Corporate Social Responsibility and Environmental Management




Özer et al. (2022) [52]

The researcher discovers that monetary holdings that are higher, lower, or smaller are non-life and have no environmental, social, or governance (ESG) scores. If insurance companies are non-life, have more intangibles, cash flow, and profitability, and lack ESG rankings, they are more likely to be acquired.

Determine Determinants of Becoming An M&A Acquirer or Target: Evidence from The US Insurance Industry.

Journal of Capital Markets Studies




Tong (2022) [53]

Catastrophe insurance development adheres to the ESG development idea and incorporates the environment, society, and governance. In addition, it contributes to the growth of the green economy, green finance, and green insurance as a component of green insurance.

China “Catastrophe Insurance: A Boost to Green Insurance Development Under ESG Concept”

Academic Journal of Business & Management




Fianu (2021) [24]

The empirical results of the study identify the safest companies that support investment diversification and demonstrate numerous links typical of givers and receivers of tail contagion.

Understanding Environmental, Social and Governance (ESG)

contributions in the downside systematic and systemic risk measurement of the insurance sector

Social and Governance (ESG) Contributions in the Downside Systematic and Systemic Risk Measurement of the Insurance Sector




Eisenkopf et al. (2023) [54]

The study's conclusions are consistent with the idea that ESG stocks reduce risk during major emergencies and offer some insurance.

“Responsible Investment and Stock Market Shocks: Short-Term Insurance Without Persistence”

British Journal of Management

European Union



Di Tommaso & Mazzuca (2023) [55]

The study's findings indicate that ESG ratings are crucial to insurance companies' pricing strategies and that an upgrade raises stock prices while a downgrade lowers them. The Pre-Paris period shows that the market is especially sensitive to changes in ESG ratings, indicating that these changes can have a big impact on the efficiency and equilibrium of the stock market.

“The stock price of European insurance companies: What is the role of ESG factors?”

Finance Research Letters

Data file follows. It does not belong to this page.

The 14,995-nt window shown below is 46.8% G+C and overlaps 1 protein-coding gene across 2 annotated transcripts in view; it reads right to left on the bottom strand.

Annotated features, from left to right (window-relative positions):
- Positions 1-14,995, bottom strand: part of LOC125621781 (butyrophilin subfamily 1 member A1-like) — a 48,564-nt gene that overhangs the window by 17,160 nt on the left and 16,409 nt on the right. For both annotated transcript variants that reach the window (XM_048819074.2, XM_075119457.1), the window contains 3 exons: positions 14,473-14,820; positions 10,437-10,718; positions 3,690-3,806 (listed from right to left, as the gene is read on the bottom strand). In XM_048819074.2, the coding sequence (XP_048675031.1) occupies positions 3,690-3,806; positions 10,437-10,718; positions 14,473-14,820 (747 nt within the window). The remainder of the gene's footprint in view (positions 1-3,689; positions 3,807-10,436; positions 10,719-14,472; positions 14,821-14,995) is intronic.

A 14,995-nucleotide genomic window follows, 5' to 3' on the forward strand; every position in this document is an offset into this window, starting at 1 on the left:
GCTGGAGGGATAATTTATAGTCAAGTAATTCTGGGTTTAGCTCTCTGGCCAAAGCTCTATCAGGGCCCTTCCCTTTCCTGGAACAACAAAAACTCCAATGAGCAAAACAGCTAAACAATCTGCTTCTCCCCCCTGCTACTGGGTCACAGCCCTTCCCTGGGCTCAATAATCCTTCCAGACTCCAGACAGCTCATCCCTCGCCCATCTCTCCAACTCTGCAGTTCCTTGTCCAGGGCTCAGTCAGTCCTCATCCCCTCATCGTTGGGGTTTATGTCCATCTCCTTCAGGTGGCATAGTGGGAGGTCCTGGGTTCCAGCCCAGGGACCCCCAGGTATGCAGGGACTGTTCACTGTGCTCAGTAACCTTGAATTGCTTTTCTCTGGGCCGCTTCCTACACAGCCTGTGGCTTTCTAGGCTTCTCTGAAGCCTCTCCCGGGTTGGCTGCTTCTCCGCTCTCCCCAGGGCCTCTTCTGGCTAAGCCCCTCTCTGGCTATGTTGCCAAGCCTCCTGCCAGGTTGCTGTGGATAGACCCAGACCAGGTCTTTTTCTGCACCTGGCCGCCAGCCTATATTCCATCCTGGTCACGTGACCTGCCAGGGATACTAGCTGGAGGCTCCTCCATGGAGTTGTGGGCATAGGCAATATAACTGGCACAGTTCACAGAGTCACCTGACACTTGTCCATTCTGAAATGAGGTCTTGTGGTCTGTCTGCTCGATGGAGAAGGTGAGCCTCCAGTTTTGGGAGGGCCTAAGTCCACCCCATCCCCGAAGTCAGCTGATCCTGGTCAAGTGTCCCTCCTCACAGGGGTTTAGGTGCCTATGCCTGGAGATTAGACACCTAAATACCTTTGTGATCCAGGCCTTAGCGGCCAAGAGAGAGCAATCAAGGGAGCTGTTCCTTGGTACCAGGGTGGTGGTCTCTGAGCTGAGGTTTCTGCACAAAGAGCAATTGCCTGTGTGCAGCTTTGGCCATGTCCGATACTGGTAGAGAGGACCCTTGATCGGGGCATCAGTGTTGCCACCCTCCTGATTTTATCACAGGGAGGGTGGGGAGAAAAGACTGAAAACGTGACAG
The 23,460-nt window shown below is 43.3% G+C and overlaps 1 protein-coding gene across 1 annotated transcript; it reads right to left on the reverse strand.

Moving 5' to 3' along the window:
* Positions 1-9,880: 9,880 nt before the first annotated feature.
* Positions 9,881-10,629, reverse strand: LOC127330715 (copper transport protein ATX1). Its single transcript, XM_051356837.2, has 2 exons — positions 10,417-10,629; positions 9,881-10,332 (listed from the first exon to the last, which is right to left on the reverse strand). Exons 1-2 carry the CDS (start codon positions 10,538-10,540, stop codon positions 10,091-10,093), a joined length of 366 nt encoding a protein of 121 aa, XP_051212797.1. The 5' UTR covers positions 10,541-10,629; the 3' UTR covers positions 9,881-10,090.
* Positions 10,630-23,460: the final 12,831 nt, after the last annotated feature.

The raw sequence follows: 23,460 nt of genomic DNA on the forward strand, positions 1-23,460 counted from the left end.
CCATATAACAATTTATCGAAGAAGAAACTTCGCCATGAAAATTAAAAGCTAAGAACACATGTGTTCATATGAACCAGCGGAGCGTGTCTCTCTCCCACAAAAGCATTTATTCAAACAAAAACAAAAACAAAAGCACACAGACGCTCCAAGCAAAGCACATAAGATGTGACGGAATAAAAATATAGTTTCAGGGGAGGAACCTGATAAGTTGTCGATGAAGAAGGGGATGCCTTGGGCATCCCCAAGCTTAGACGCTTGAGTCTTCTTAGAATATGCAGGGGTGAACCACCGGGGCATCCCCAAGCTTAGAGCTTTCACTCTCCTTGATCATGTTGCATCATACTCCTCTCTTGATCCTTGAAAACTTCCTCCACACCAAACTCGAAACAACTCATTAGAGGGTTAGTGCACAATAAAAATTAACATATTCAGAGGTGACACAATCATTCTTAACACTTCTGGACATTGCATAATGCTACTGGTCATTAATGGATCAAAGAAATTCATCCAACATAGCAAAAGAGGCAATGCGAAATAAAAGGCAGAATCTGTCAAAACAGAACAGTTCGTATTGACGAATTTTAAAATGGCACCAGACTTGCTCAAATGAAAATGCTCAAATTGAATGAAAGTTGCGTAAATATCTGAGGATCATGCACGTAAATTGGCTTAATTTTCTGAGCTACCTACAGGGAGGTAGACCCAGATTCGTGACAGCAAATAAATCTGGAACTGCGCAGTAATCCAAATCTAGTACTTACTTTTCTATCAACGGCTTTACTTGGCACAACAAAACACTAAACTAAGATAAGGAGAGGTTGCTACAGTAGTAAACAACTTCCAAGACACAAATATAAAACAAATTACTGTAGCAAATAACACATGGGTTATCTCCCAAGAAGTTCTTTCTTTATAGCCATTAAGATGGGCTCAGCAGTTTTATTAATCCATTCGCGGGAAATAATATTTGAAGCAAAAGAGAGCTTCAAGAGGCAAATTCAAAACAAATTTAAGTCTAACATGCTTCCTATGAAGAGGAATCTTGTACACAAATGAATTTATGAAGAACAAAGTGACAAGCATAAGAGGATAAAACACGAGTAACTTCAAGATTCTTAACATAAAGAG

Otavova et al. (2023) [56]

The study found that non-financial reporting increased both in insurance companies required to report non-financial information and in insurance companies not required to do so following the Directive's introduction.

Social Responsibility for Insurance Companies

Montenegrin Journal of Economics

Czech Republic



Bressan (2023b) [15]

High ESG insurers are less profitable than low ESG insurers and pay more taxes, according to the author.

ESG, Taxes, and Profitability of Insurers





Bressan (2023) [57]

The findings indicate a relationship between the metrics used to track financial strength and ESG rankings. According to the author, more sustainable insurance portfolios produce greater abnormal returns. This leads us to the conclusion that sustainable insurers add a significant amount of value for shareholders.

Effects from ESG Scores on P&C Insurance Companies





Tang et al. (2023) [58]

A favourable correlation between ESG performance and D&O insurance. This study adds to the body of research on the financial advantages of D&O insurance by presenting preliminary data suggesting that the policy may strengthen corporate governance and boost ESG performance.

Does Directors' and Officers' Liability Insurance Improve Corporate ESG Performance? Evidence From China

International Journal of Finance & Economics.




Van Roosebeke & Defina (2023) [20]

Over the next two years, ESG issues, according to 60% of deposit insurers, will become more significant for their core operations.

ESG and Deposit Insurance: Taking Stock and Looking Ahead

International Association of Deposit




Moalla & Dammak (2023) [59]

The results imply that stock price volatility is lower for companies with strong ESG performance than for those with weak ESG performance.

“Corporate ESG Performance as Good Insurance in Times of Crisis: Lessons from Us Stock Market During Covid-19 Pandemic”

Journal of Global Responsibility




Apicella et al. (2023) [26]

In order to quantify the financial impact of a positive or negative reputation resulting from ESG investments, the author calculates the sustainability premium or discount. The impact of policyholder trust on the insurer's commitment to ESG investing is the first key result to be discussed.

Policyholders’ subjective beliefs: approaching new drivers of insurance ESG reputational risk





Li & Zhu (2023) [60]

High contribution rates have a substantial negative impact on ESG performance, and robustness tests confirm our findings. We see that the relationship between ESG and the pension insurance contribution rate is non-linear.

Pension Insurance Contributions and ESG Performance: Evidence from China